But it was the astonishing Mark Padmore, whose every performance as the Evangelist seems to exceed the one before, who propelled the piece to a different spiritual plane. Intense, almost disembodied from his task, he narrated the familiar story with a wonder, reverence and urgency that held the audience spellbound, transported by the sheer beauty of his sound. His plangent "und fing an zu trauen" ("and He began to be sorrowful"), floating "Ich will bei meinum Jesu wachen" ("I would beside my Lord be watching") and meaningful "Aber Jesus schwieg stille"("But Jesus held his peace") were profoundly moving.

The OAE, led by Margaret Faultless, played with customary vigour and distinction, and in total unity with the singers – themselves effectively an extension of the orchestra's wind section. When applause finally broke out after a long silence, all the 40 or so participants lined up in random order to take their bows, a violinist here, an Evangelist there. For this remarkable ensemble, it's all about the music. You can listen again on Radio 3.

More Haydn, Bach, Padmore, OAE, and many others at The Proms, unveiled on Wednesday. Despite the Goldie/Bollywood headlines, the 100-ticketed events have Haydn, Handel, Purcell and Mendelssohn at their core, rich seams of Tchaikovsky (Stephen Hough playing all the piano concertos), Stravinsky (all the ballet scores) and new commissions. And all for a fiver a night. Miracles do happen.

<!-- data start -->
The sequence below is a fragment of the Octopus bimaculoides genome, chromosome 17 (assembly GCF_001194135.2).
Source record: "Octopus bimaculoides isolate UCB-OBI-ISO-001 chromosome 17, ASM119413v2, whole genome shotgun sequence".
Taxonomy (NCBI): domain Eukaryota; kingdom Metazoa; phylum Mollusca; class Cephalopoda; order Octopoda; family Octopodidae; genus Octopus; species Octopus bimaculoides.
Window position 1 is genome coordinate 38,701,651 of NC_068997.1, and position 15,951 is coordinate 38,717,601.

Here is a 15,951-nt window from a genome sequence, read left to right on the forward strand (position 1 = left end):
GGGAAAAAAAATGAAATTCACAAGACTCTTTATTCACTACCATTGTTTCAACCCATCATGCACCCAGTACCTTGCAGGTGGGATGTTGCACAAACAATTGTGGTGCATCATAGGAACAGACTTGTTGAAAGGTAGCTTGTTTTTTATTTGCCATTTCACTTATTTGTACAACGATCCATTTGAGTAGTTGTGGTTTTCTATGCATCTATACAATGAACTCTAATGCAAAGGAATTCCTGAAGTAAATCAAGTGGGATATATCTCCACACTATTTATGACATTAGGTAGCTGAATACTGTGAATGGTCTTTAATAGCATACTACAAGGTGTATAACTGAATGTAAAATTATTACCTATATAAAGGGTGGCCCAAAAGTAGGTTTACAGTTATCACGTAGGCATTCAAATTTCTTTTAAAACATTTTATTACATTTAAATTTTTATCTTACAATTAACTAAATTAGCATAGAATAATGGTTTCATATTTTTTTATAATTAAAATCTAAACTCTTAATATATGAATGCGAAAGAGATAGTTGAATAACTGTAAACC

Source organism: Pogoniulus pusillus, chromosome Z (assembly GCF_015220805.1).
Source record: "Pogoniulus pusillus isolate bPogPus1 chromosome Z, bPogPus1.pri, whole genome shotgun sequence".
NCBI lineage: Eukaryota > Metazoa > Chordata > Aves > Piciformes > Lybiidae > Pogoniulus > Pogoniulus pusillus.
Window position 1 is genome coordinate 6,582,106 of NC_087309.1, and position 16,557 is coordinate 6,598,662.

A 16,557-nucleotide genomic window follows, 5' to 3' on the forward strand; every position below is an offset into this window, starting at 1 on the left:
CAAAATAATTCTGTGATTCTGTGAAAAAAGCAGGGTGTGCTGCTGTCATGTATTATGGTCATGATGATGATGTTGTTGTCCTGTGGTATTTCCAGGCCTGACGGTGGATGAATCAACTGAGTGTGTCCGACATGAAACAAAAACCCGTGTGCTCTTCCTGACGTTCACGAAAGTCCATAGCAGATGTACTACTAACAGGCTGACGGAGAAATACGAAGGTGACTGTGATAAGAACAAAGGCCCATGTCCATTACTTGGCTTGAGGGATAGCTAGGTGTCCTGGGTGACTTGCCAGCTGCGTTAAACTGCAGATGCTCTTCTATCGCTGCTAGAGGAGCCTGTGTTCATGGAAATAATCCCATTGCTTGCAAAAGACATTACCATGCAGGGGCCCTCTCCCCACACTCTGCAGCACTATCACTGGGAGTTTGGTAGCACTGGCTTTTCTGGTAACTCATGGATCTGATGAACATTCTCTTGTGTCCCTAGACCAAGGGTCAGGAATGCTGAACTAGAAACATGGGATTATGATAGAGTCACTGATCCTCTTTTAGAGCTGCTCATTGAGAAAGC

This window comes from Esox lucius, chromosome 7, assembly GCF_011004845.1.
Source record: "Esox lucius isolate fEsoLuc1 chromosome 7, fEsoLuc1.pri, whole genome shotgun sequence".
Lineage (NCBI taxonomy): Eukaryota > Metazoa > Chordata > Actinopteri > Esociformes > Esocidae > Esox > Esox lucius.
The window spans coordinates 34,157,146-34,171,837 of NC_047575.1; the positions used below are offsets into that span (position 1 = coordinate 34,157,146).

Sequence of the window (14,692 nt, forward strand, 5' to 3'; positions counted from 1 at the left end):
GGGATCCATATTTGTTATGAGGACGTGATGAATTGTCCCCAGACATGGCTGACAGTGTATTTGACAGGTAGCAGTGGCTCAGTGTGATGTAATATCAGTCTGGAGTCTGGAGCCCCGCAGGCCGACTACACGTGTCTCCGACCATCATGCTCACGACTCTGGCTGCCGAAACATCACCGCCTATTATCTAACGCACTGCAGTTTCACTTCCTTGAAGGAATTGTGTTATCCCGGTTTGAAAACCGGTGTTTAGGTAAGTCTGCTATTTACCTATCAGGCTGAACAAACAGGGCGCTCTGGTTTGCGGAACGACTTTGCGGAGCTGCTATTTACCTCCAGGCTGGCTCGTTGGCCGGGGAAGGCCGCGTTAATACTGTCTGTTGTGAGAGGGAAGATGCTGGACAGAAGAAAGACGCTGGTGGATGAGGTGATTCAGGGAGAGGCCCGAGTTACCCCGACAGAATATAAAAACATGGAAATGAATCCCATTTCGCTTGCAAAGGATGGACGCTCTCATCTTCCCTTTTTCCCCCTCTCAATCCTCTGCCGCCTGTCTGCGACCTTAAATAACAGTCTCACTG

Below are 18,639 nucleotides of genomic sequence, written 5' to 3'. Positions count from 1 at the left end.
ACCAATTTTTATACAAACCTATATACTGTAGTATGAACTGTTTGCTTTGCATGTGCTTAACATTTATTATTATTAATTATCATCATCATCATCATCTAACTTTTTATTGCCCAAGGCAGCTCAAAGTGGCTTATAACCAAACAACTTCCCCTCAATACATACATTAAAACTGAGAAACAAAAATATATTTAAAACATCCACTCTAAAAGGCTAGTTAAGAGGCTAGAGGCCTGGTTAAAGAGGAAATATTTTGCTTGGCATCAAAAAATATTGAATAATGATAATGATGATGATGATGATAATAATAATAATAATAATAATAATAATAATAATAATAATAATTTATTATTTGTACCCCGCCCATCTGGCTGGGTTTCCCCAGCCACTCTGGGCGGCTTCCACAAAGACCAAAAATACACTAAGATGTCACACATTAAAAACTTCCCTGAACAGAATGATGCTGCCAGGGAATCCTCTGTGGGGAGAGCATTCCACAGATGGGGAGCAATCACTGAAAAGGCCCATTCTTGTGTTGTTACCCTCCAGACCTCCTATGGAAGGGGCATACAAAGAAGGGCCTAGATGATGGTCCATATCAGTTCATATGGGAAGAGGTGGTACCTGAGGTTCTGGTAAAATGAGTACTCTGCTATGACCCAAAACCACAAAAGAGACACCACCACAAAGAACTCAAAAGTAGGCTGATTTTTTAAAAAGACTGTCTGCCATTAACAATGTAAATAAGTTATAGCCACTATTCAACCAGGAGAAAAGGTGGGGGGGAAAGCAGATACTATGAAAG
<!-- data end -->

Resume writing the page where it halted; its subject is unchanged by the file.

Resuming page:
Anna Picard is away

Arts and Entertainment
Caroline Flack became the tenth winner of Strictly Come Dancing
tvReview: 'Absolutely phenomenal' Xtra Factor presenter wins Strictly Come Dancing final
Arts and Entertainment
J Jefferson Farjeon at home in 1953
booksBooksellers say readers are turning away from modern thrillers and back to golden age of crime writing
Arts and Entertainment
Nick Hewer is to leave The Apprentice after 10 years

TV review Nick Hewer, the man whose eyebrows speak a thousand words, is set to leave The Apprentice

Arts and Entertainment
Female fans want more explicit male sex in Game of Thrones, George R R Martin says

film George RR Martin owns a cinema in Santa Fe

Arts and Entertainment
Clued up: John Lynch and Gillian Anderson in ‘The Fall’

TV review

PROMOTED VIDEO
Arts and Entertainment
Rhys says: 'I'm not playing it for laughs, but I have learnt that if you fall over on stage, people can enjoy that as much as an amazing guitar solo'
musicGruff Rhys on his rock odyssey, and the trouble with independence
Arts and Entertainment
Krysia and Daniel (Hand out press photograph provided by Sally Richardson)
How do today's composers answer the challenge of the classical giant?